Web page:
Unknown regulatory impact, slow economic recovery and increased risk of liability have created a tough environment for even the most skilled director of a financial institution to navigate. This year's Bank Chairman/CEO Peer Exchange hosted by Bank Director in Chicago this past week provided an opportunity for today's banking leaders to gather for candid discussions on topics ranging from risk oversight to managing the CEO-board relationship.
Over the course of a day and a half attendees representing banks of all asset sizes from across the country met in small peer groups to challenge and support each other on the top issues keeping them up at night. The results of those sessions formulated a theme throughout the event that reflected the need for more skilled management, risk management processes, and a solid strategic plan.
Strong Management & Stronger Boards
During his industry overview presentation, John Duffy, Chairman & CEO of Keefe, Bruyette & Woods Inc., reminded the audience that the cause of many bank failures could be traced back to a dominant CEO and a compliant board, a correlation not lost on the majority of attendees as they shared their desires to cultivate a strong leadership team and board of directors.
With so many new regulations, directors fear that their management team doesn't have the right skills, talent or vision to take their institutions through the fire. Where there is a lack of strong leadership, board members are struggling to find the discipline to ask the tough questions. As a fundamental role of the board, attendees expressed the need for processes and shared best practices for dealing with these sensitive personnel issues.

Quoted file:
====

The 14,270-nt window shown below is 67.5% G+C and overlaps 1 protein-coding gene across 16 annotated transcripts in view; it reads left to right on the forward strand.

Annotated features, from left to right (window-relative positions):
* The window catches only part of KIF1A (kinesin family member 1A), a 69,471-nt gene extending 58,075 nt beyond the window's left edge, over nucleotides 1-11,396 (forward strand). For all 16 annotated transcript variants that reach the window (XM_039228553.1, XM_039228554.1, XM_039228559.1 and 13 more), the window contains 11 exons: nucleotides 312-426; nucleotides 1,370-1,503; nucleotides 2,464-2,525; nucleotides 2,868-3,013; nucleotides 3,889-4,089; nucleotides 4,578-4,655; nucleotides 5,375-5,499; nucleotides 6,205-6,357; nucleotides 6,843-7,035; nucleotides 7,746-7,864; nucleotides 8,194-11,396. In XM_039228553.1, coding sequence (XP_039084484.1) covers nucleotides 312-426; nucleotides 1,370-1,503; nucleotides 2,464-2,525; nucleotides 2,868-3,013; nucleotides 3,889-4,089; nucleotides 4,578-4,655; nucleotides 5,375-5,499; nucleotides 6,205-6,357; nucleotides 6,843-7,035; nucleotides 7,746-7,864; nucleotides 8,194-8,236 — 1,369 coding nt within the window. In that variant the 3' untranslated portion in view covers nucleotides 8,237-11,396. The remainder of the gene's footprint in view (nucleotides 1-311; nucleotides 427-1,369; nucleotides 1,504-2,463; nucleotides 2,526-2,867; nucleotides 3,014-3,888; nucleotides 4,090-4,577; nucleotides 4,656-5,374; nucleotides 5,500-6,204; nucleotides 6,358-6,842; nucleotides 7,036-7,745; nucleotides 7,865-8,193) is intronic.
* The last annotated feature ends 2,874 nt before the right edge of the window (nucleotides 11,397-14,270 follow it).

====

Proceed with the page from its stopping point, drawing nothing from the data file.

The Risks of Risk Management
In a peer exchange summary session, Paul Aguggia, partner of Kilpatrick Townsend & Stockton LLP, noted that many bank leaders are not insensitive to the importance of risk management. They have embraced the need to implement processes and procedures to better manage their institutions’ risks; however several have expressed frustration with the lack of industry standard ERM best practices and instead have found themselves slaves to ratios and quantitative driven requirements. Boards are looking for direction from the government and finding none that emphasize process rather than a list of common risks.
In addition, bank executives are trying to determine the role of a risk manager, what qualities they should look for in a candidate and whom that person reports to in the organization. With the regulatory and fraud risk top of mind for today's directors, many community bankers are still worried that they won't be able to compete in a marketplace impacted from this latest round of rigorous regulations.
Prove You Planned It
Financial institutions are not going to be as profitable as they once were, and as a result, their approach to business is going to have to change, noted Jim McAlpin, partner for Bryan Cave. A solid strategic plan is not only something today's bank boards are reevaluating; regulators are, too. Today's examiners are spending more time looking at strategic planning to determine what that institution will be doing over the next five years. Bert Otto, deputy comptroller, central district for the Office of the Comptroller of the Currency asked the group to look at their strengths, focus on what they do best, perform the proper due diligence, and document that plan thoroughly.